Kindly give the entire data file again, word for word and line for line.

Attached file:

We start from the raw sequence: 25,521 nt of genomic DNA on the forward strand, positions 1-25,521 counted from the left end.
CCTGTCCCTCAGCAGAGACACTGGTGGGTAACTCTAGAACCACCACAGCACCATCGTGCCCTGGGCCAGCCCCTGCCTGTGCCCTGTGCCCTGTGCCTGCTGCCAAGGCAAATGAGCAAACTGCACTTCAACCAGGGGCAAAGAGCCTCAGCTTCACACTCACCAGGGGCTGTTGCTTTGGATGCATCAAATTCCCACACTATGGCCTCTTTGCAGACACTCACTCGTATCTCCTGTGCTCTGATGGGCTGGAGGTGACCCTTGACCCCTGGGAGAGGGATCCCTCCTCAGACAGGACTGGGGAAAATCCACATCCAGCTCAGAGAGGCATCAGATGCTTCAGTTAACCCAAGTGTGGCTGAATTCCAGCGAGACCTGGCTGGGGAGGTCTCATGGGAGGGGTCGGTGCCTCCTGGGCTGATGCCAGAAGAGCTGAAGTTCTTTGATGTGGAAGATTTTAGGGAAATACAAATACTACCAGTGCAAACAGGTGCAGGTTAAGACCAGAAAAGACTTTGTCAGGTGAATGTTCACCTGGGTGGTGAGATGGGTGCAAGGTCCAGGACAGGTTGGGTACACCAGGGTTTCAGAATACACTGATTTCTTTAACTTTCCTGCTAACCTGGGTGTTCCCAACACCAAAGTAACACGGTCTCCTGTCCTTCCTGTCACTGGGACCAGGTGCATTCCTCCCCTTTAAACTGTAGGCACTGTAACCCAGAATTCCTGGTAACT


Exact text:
We start from the raw sequence: 25,521 nt of genomic DNA on the forward strand, positions 1-25,521 counted from the left end.
CCTGTCCCTCAGCAGAGACACTGGTGGGTAACTCTAGAACCACCACAGCACCATCGTGCCCTGGGCCAGCCCCTGCCTGTGCCCTGTGCCCTGTGCCTGCTGCCAAGGCAAATGAGCAAACTGCACTTCAACCAGGGGCAAAGAGCCTCAGCTTCACACTCACCAGGGGCTGTTGCTTTGGATGCATCAAATTCCCACACTATGGCCTCTTTGCAGACACTCACTCGTATCTCCTGTGCTCTGATGGGCTGGAGGTGACCCTTGACCCCTGGGAGAGGGATCCCTCCTCAGACAGGACTGGGGAAAATCCACATCCAGCTCAGAGAGGCATCAGATGCTTCAGTTAACCCAAGTGTGGCTGAATTCCAGCGAGACCTGGCTGGGGAGGTCTCATGGGAGGGGTCGGTGCCTCCTGGGCTGATGCCAGAAGAGCTGAAGTTCTTTGATGTGGAAGATTTTAGGGAAATACAAATACTACCAGTGCAAACAGGTGCAGGTTAAGACCAGAAAAGACTTTGTCAGGTGAATGTTCACCTGGGTGGTGAGATGGGTGCAAGGTCCAGGACAGGTTGGGTACACCAGGGTTTCAGAATACACTGATTTCTTTAACTTTCCTGCTAACCTGGGTGTTCCCAACACCAAAGTAACACGGTCTCCTGTCCTTCCTGTCACTGGGACCAGGTGCATTCCTCCCCTTTAAACTGTAGGCACTGTAACCCAGAATTCCTGGTAACT